Congratulations to Professor Tobin J. Marks, who on May 29, 2007 was one of only eight scientists awarded the 2005 National Medal of Science by President George W. Bush. The National Medal of Science was established by the 86th Congress in 1959 as a Presidential Award to be given to individuals “deserving of special recognition by reason of their outstanding contributions to knowledge in the physical, biological, mathematical, or engineering sciences.” In 1980 Congress expanded this recognition to include the social and behavioral sciences. The National Science Foundation administers the award; for more information about the National Medal of Science please visit www.nsf.gov/nsb/awards/nms/medal.htm. A Committee of 12 scientists and engineers is appointed by the President to evaluate the nominees for the award. Since its establishment, the National Medal of Science has been awarded to 425 distinguished scientists and engineers whose careers spanned decades of research and development.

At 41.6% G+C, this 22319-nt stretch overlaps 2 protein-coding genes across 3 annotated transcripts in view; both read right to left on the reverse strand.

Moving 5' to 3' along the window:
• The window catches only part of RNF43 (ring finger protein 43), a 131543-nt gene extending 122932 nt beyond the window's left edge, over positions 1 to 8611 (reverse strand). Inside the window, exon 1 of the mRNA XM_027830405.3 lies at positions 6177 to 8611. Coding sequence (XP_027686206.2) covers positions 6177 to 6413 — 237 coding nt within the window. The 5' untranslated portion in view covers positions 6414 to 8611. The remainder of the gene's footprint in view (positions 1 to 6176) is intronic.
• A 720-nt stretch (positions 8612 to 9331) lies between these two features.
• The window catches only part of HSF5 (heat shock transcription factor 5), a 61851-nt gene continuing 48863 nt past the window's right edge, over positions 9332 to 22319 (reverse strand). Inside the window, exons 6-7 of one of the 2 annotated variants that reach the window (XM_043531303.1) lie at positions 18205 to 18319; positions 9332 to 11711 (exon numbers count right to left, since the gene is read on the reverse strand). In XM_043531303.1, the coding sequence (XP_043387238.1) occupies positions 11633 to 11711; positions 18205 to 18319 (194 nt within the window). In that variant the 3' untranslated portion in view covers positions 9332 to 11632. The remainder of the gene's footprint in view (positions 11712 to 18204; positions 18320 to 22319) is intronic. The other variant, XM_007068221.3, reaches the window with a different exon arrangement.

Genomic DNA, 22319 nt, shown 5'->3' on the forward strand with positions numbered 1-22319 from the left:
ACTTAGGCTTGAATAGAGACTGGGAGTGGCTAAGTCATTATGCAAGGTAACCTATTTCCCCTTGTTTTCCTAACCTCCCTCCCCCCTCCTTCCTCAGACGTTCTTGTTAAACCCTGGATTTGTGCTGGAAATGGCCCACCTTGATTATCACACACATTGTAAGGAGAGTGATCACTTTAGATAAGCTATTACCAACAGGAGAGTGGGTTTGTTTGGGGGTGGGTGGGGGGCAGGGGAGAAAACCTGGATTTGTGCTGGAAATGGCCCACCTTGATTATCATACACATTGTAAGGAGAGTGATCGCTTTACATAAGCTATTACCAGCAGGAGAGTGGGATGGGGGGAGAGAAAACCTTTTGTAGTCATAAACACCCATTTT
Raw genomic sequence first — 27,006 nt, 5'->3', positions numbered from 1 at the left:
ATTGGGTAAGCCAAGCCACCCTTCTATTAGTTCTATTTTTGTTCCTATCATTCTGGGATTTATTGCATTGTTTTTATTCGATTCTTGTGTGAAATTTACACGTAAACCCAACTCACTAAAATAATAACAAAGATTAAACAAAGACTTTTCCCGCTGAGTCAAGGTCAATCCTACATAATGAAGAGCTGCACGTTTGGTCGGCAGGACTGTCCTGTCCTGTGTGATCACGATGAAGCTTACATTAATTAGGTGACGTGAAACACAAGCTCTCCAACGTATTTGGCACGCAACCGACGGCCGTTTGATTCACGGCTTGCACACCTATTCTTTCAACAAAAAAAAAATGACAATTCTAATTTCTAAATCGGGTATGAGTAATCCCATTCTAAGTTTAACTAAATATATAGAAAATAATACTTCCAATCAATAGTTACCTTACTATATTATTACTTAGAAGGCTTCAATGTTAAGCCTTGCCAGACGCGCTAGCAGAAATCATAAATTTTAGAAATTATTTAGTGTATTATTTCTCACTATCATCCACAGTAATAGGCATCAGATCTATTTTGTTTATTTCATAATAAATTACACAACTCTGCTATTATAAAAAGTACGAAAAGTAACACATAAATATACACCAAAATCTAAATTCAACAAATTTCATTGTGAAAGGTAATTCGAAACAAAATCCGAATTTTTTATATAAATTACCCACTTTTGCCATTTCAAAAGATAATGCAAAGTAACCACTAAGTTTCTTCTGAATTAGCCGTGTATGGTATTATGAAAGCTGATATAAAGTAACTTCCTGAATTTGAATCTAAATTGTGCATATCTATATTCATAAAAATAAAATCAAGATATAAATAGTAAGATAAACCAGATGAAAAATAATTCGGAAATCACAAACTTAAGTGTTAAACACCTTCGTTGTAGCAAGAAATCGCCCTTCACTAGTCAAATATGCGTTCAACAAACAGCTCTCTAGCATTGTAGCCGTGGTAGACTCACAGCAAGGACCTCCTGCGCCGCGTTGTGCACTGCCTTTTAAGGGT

Marks’ research focuses on the design, synthesis and in-depth characterization of new substances having important chemical, physical and/or biological properties. His work is credited with having major impact on contemporary catalysis with seminal research in the areas of organo-f-element homogeneous catalysis, metal-ligand bonding energetics, supported organometallic catalysis and metallocene polymerization catalysis. Tobin joined Northwestern in 1970, and is a leader in the development and understanding of single-site olefin polymerization catalysis (now a multibillion dollar industry) as well as in the study of new materials having remarkable electrical, mechanical, interfacial and photonic properties. He designed a co-catalyst that led to what is now a standard process for producing better polyolefins, including polyethylene and polypropylene. Found in everything from sandwich wrap to long underwear, these versatile and inexpensive plastics are lighter in weight and more recyclable than previous plastics. In his molecular optoelectronics work, Marks designs arrays of “smart” molecules that will self-assemble into, or spontaneously form, structures that can conduct electricity, switch light on and off, detect light and turn sunlight into electricity. These structures could lead to the world’s most versatile and stable light-emitting diodes (LEDs) and to flexible “plastic” transistors.